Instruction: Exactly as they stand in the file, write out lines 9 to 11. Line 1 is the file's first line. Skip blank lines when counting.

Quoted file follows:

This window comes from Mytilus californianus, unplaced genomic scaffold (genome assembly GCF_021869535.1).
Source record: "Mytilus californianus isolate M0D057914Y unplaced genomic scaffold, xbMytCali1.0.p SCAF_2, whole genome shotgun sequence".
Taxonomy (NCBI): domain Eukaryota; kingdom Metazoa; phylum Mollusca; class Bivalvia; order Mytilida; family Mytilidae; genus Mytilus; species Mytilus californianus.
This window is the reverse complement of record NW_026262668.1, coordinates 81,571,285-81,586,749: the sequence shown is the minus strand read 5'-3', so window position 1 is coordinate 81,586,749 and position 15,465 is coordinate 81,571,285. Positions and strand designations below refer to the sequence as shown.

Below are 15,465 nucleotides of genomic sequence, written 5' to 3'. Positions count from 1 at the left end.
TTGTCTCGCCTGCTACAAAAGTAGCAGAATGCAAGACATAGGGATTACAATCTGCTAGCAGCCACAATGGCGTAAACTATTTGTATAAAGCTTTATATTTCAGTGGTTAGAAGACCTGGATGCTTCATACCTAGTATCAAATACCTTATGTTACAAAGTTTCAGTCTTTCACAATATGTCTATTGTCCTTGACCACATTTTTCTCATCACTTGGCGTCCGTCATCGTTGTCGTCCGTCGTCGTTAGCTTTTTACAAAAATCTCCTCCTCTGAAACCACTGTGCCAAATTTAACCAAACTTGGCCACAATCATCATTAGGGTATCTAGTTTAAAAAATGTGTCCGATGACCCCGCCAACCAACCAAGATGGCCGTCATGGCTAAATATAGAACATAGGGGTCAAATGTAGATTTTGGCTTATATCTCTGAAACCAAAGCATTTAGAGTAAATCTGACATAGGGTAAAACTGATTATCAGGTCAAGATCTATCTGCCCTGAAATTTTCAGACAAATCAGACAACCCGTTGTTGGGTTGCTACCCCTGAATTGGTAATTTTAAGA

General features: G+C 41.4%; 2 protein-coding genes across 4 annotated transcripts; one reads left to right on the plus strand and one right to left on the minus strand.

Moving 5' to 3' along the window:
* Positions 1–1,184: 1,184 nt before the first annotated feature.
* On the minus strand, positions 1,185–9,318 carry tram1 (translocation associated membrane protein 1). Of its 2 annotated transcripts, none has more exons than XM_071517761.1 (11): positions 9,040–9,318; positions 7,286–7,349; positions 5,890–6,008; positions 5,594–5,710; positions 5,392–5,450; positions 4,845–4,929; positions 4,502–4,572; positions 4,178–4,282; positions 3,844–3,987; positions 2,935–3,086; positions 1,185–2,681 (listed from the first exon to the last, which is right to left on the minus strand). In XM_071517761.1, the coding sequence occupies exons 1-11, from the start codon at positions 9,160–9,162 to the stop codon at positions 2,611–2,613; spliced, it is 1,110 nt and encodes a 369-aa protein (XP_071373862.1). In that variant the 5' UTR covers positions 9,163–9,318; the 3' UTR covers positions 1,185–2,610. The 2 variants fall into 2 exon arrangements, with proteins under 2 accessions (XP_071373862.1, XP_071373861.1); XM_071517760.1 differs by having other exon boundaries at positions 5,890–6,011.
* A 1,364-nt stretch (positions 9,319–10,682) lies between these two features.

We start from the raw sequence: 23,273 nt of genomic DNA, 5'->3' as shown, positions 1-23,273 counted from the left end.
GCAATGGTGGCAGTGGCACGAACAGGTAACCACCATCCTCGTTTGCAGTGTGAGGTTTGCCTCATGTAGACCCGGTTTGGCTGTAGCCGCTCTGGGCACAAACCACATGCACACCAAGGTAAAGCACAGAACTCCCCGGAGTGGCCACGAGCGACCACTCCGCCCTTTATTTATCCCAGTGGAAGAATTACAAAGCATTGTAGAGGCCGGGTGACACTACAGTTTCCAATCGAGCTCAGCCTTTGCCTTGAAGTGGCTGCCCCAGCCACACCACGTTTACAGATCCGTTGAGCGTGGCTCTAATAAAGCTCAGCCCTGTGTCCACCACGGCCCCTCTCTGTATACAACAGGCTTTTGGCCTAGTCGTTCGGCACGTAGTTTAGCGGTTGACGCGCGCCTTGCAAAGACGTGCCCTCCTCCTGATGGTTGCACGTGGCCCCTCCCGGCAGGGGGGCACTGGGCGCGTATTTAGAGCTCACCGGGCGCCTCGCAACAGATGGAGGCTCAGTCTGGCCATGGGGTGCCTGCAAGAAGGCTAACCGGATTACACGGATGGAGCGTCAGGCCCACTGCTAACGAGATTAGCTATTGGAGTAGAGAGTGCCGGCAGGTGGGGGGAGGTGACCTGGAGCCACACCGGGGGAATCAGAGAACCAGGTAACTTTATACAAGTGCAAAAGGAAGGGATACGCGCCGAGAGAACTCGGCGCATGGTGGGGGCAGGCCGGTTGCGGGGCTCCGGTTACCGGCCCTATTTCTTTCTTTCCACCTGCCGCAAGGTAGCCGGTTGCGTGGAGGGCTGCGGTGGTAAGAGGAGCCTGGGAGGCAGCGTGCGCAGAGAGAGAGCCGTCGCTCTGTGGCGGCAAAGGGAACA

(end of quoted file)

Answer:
* Positions 1–1,184: 1,184 nt before the first annotated feature.
* On the minus strand, positions 1,185–9,318 carry tram1 (translocation associated membrane protein 1). Of its 2 annotated transcripts, none has more exons than XM_071517761.1 (11): positions 9,040–9,318; positions 7,286–7,349; positions 5,890–6,008; positions 5,594–5,710; positions 5,392–5,450; positions 4,845–4,929; positions 4,502–4,572; positions 4,178–4,282; positions 3,844–3,987; positions 2,935–3,086; positions 1,185–2,681 (listed from the first exon to the last, which is right to left on the minus strand). In XM_071517761.1, the coding sequence occupies exons 1-11, from the start codon at positions 9,160–9,162 to the stop codon at positions 2,611–2,613; spliced, it is 1,110 nt and encodes a 369-aa protein (XP_071373862.1). In that variant the 5' UTR covers positions 9,163–9,318; the 3' UTR covers positions 1,185–2,610. The 2 variants fall into 2 exon arrangements, with proteins under 2 accessions (XP_071373862.1, XP_071373861.1); XM_071517760.1 differs by having other exon boundaries at positions 5,890–6,011.
* A 1,364-nt stretch (positions 9,319–10,682) lies between these two features.